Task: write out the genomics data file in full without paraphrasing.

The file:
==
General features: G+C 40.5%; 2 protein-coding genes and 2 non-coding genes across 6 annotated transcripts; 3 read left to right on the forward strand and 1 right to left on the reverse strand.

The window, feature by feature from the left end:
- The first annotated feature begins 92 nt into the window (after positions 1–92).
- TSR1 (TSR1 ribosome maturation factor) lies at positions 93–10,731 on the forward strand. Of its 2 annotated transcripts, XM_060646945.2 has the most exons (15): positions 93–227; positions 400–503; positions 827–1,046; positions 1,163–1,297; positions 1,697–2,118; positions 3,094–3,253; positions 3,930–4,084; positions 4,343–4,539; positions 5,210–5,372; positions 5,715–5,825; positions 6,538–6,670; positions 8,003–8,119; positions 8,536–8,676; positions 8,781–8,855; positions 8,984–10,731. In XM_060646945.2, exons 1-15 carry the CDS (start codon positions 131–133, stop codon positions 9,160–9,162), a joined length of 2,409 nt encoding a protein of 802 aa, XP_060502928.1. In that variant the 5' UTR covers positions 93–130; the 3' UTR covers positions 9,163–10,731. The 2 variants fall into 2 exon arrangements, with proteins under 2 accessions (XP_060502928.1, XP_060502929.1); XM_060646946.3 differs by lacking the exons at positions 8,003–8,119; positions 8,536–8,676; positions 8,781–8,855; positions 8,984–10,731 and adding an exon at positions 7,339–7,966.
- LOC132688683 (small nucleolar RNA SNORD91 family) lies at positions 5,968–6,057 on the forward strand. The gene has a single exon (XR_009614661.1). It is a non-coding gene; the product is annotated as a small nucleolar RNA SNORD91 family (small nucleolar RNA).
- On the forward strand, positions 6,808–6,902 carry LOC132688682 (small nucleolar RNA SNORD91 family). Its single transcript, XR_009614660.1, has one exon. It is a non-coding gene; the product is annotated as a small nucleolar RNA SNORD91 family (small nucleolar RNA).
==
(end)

General features: G+C 40.5%; 2 protein-coding genes and 2 non-coding genes across 6 annotated transcripts; 3 read left to right on the forward strand and 1 right to left on the reverse strand.

The window, feature by feature from the left end:
- The first annotated feature begins 92 nt into the window (after positions 1–92).
- TSR1 (TSR1 ribosome maturation factor) lies at positions 93–10,731 on the forward strand. Of its 2 annotated transcripts, XM_060646945.2 has the most exons (15): positions 93–227; positions 400–503; positions 827–1,046; positions 1,163–1,297; positions 1,697–2,118; positions 3,094–3,253; positions 3,930–4,084; positions 4,343–4,539; positions 5,210–5,372; positions 5,715–5,825; positions 6,538–6,670; positions 8,003–8,119; positions 8,536–8,676; positions 8,781–8,855; positions 8,984–10,731. In XM_060646945.2, exons 1-15 carry the CDS (start codon positions 131–133, stop codon positions 9,160–9,162), a joined length of 2,409 nt encoding a protein of 802 aa, XP_060502928.1. In that variant the 5' UTR covers positions 93–130; the 3' UTR covers positions 9,163–10,731. The 2 variants fall into 2 exon arrangements, with proteins under 2 accessions (XP_060502928.1, XP_060502929.1); XM_060646946.3 differs by lacking the exons at positions 8,003–8,119; positions 8,536–8,676; positions 8,781–8,855; positions 8,984–10,731 and adding an exon at positions 7,339–7,966.
- LOC132688683 (small nucleolar RNA SNORD91 family) lies at positions 5,968–6,057 on the forward strand. The gene has a single exon (XR_009614661.1). It is a non-coding gene; the product is annotated as a small nucleolar RNA SNORD91 family (small nucleolar RNA).
- On the forward strand, positions 6,808–6,902 carry LOC132688682 (small nucleolar RNA SNORD91 family). Its single transcript, XR_009614660.1, has one exon. It is a non-coding gene; the product is annotated as a small nucleolar RNA SNORD91 family (small nucleolar RNA).